This article appears in the October 2014 issue of Acres U.S.A.

Gut Microbiota Linked to Autism

autism-spectrum-disorderChildren with autism spectrum disorders (ASD) have significantly different concentrations of certain bacterial-produced chemicals, called metabolites, in their feces compared to children without ASD. “Most gut bacteria are beneficial, aiding food digestion, producing vitamins, and protecting against harmful bacteria. If left unchecked, however, harmful bacteria can excrete dangerous metabolites or disturb a balance in metabolites that can affect the gut and the rest of the body, including the brain,” said Dae-Wook Kang of the Biodesign Institute of Arizona State University. Increasing evidence suggests that children with ASD have altered gut bacteria. In order to identify possible microbial metabolites associated with ASD, Kang and his colleagues looked for and compared the compounds in fecal samples from children with and without ASD. They found that children with ASD had significantly different concentrations of seven of the 50 compounds they identified.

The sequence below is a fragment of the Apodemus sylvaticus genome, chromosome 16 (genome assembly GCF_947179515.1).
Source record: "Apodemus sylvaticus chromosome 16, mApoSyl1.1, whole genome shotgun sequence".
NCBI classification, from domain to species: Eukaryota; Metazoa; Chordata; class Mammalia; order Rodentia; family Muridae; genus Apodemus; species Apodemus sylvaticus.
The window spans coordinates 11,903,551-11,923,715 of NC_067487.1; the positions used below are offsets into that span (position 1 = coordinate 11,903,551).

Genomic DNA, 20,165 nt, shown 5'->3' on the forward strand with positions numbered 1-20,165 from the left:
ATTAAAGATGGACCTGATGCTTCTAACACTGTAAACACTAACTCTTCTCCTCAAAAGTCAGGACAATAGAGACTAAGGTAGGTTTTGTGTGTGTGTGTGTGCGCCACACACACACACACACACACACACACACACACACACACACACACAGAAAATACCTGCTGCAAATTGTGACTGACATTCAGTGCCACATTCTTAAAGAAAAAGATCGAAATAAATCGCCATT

This article appears in the July 2014 issue of Acres U.S.A.

Commercial Organic Grafted Tomato Production

TomatoCommercial organic tomato production is lucrative but challenging. Marketable fruit can bring a good price but yield is reduced by crop disease and insect pressure, drought and flooding, non-optimal nutrient supplies and other factors. Grafted tomato plants can be less susceptible to some of these stresses, particularly certain nematodes and soilborne diseases. There is also evidence that grafted tomato plants tolerate unwanted extremes in soil moisture, low soil fertility and high soil salinity levels more effectively than ungrafted plants.

Grafting creates a direct, physical and one-time ‘hybrid’ plant with traits of the rootstock and scion varieties it contains. Rootstock and scion variety selection is the first step in using grafted tomato plants and the selection should be done very carefully based on traits that are important to you on your farm. Learn more about how thousands of combinations affect production outcomes and what Ohio State University is researching in the January 2014 issue of Acres U.S.A.